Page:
Any 'devastation' scenarios should be consigned to the fantasy section!

Friday, July 17, 2009

Fiction and Fact on Book Prices

FICTION: 'There is no evidence that prices will come down if the PIRs are removed. The Productivity Commission is typically indulging in discredited free trade theory and tired ideology'.

FACT: Beside the bleeding obvious fact that the new regime hasn't been implemented in Australia so how could there be any evidence, the commission clearly states, on numerous occasions throughout the report, that removal of the provisions will remove the 'upwards pressure on prices'. They don't guarantee or promise or even say that prices will come down. The expectation clearly is that they will, if only as a matter of logic. To use an analogy, if a pool is drained presumably there'll be less drownings in it. Someone could still stick their head in the remaining dregs and do the job, but as a matter of plain common sense I would go out on a limb and say there'll very probably be less death by drowning in the non-water circumstance.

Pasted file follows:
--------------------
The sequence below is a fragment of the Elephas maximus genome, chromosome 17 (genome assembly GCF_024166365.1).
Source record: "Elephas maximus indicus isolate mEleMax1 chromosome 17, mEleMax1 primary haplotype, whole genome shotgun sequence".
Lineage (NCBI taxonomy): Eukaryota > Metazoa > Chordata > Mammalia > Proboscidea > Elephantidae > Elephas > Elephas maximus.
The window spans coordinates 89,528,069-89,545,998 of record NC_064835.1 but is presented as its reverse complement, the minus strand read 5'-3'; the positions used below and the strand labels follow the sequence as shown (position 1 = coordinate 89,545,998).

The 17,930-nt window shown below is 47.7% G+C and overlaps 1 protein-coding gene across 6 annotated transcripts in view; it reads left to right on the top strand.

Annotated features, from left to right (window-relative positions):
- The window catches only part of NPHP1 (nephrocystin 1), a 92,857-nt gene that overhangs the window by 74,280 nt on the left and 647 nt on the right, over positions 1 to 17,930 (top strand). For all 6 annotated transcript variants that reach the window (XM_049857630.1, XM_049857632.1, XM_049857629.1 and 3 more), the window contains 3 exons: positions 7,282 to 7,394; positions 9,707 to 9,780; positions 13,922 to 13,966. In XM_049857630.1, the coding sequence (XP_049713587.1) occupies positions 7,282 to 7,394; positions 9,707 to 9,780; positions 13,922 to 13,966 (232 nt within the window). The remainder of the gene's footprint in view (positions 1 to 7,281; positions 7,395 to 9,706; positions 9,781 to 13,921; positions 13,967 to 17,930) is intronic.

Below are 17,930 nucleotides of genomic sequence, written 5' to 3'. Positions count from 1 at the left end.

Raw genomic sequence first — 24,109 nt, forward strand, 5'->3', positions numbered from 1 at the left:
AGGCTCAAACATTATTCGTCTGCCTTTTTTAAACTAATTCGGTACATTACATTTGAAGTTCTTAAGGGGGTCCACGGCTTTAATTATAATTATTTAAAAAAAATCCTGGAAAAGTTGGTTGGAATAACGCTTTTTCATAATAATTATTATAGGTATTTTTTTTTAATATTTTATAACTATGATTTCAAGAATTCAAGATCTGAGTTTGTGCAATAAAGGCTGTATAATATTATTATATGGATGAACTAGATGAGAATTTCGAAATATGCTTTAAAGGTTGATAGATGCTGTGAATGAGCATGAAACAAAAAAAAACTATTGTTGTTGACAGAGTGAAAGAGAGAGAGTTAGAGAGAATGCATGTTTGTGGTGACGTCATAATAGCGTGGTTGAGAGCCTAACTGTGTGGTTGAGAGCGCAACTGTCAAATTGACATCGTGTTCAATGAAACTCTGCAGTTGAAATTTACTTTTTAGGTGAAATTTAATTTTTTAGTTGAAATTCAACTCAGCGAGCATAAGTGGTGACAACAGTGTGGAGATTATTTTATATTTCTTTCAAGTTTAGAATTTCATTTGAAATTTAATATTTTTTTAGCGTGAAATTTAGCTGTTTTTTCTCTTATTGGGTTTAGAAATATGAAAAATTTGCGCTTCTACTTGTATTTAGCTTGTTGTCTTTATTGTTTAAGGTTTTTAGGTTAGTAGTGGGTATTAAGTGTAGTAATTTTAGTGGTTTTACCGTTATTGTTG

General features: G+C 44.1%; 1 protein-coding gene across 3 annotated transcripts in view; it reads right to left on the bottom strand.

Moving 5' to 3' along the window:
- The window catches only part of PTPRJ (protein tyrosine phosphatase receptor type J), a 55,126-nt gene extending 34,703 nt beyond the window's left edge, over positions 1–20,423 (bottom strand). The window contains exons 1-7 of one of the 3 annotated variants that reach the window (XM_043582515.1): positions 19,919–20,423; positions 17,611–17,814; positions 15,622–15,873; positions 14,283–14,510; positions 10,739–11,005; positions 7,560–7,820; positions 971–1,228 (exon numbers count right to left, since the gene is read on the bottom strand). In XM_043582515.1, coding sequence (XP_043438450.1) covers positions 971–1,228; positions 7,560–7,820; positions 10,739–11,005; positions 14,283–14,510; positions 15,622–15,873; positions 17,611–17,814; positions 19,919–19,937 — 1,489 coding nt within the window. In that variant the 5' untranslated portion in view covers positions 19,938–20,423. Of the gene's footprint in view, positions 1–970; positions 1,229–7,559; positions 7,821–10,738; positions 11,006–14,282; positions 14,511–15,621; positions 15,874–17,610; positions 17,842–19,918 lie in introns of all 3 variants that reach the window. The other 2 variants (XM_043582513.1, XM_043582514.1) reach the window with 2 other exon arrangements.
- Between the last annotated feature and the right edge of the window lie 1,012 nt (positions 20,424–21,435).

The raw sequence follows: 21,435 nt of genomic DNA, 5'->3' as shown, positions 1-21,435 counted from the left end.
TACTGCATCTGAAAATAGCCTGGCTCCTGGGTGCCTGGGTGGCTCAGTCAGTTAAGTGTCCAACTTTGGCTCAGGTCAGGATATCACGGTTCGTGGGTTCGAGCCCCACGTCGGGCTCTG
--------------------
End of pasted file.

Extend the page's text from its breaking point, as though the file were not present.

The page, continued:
FICTION: 'If you compare Australian prices of imported US titles with their US prices you will see that local prices are not higher at all once the average exchange rate of $0.69 is taken into account'.

FACT: If you conveniently chose an average exchange rate that suits your purpose, well, unsurprisingly, this is true. The APA has selected the past ten years as its time frame. This works only because of the collapse of the A$ in the five year period from 1999 to 2003 inclusive, when, according to RBA charts, the average rate was $0.57. Over the five years since then (2004 to 2008 inclusive) the rate has been $0.79, pretty close to where it is today. Do you see any publishers pricing their imports according to that rate? No. They've had five years to adjust but have chosen not to. The 'ten year average' mightily suits their case.

FICTION: 'Dymocks and the Coalition for Cheaper Books are not really interested in lower prices to consumers but higher profits for themselves'.